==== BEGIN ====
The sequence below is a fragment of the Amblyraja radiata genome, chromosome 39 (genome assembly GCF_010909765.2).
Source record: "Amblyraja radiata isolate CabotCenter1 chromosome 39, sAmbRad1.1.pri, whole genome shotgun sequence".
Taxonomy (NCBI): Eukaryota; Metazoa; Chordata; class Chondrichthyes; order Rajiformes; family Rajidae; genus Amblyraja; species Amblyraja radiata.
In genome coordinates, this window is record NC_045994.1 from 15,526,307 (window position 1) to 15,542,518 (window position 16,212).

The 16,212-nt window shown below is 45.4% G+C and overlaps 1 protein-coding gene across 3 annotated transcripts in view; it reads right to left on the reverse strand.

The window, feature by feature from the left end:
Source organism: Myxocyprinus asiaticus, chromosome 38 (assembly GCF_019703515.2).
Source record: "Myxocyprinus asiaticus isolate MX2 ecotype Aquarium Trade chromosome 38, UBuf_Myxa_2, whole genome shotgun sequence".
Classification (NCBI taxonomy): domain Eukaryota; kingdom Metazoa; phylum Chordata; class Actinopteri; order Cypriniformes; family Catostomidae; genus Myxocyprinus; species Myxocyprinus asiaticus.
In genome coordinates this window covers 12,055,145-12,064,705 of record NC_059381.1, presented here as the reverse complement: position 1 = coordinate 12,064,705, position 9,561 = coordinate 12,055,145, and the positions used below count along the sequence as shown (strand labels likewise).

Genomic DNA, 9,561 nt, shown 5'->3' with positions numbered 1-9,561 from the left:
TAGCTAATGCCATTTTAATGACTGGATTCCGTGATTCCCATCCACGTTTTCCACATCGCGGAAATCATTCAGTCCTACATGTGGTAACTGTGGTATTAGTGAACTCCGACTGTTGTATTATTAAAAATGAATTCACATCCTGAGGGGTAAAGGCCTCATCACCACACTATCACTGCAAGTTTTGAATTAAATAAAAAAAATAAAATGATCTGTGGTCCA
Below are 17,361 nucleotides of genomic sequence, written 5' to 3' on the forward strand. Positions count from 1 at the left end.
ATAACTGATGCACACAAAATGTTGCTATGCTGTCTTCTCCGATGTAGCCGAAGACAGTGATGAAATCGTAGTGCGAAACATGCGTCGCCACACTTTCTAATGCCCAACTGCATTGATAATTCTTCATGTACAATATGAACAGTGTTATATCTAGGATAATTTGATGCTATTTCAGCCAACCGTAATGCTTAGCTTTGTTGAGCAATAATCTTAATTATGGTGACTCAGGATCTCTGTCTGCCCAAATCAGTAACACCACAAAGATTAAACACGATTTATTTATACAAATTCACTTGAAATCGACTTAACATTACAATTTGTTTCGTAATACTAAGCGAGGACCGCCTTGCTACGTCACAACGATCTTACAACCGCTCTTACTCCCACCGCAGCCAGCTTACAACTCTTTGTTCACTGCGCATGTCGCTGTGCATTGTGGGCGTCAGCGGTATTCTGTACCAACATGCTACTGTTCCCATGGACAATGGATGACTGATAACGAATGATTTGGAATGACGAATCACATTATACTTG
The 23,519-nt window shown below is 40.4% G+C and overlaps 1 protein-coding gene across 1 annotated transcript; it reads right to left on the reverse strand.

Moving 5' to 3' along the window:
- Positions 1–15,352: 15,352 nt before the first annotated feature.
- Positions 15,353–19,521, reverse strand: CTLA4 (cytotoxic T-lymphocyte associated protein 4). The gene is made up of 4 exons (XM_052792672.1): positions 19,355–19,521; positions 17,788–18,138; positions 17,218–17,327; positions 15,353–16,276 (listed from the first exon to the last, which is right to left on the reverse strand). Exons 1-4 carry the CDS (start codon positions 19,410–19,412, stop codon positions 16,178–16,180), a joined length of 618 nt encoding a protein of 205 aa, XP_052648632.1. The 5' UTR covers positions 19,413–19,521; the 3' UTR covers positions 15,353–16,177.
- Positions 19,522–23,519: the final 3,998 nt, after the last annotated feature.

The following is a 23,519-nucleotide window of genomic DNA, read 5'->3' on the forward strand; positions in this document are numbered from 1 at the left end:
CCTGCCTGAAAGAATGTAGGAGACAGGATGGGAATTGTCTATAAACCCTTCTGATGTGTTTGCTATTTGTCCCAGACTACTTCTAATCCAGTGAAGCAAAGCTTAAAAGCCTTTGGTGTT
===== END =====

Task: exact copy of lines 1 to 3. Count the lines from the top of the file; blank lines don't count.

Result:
The sequence below is a fragment of the Amblyraja radiata genome, chromosome 39 (genome assembly GCF_010909765.2).
Source record: "Amblyraja radiata isolate CabotCenter1 chromosome 39, sAmbRad1.1.pri, whole genome shotgun sequence".
Taxonomy (NCBI): Eukaryota; Metazoa; Chordata; class Chondrichthyes; order Rajiformes; family Rajidae; genus Amblyraja; species Amblyraja radiata.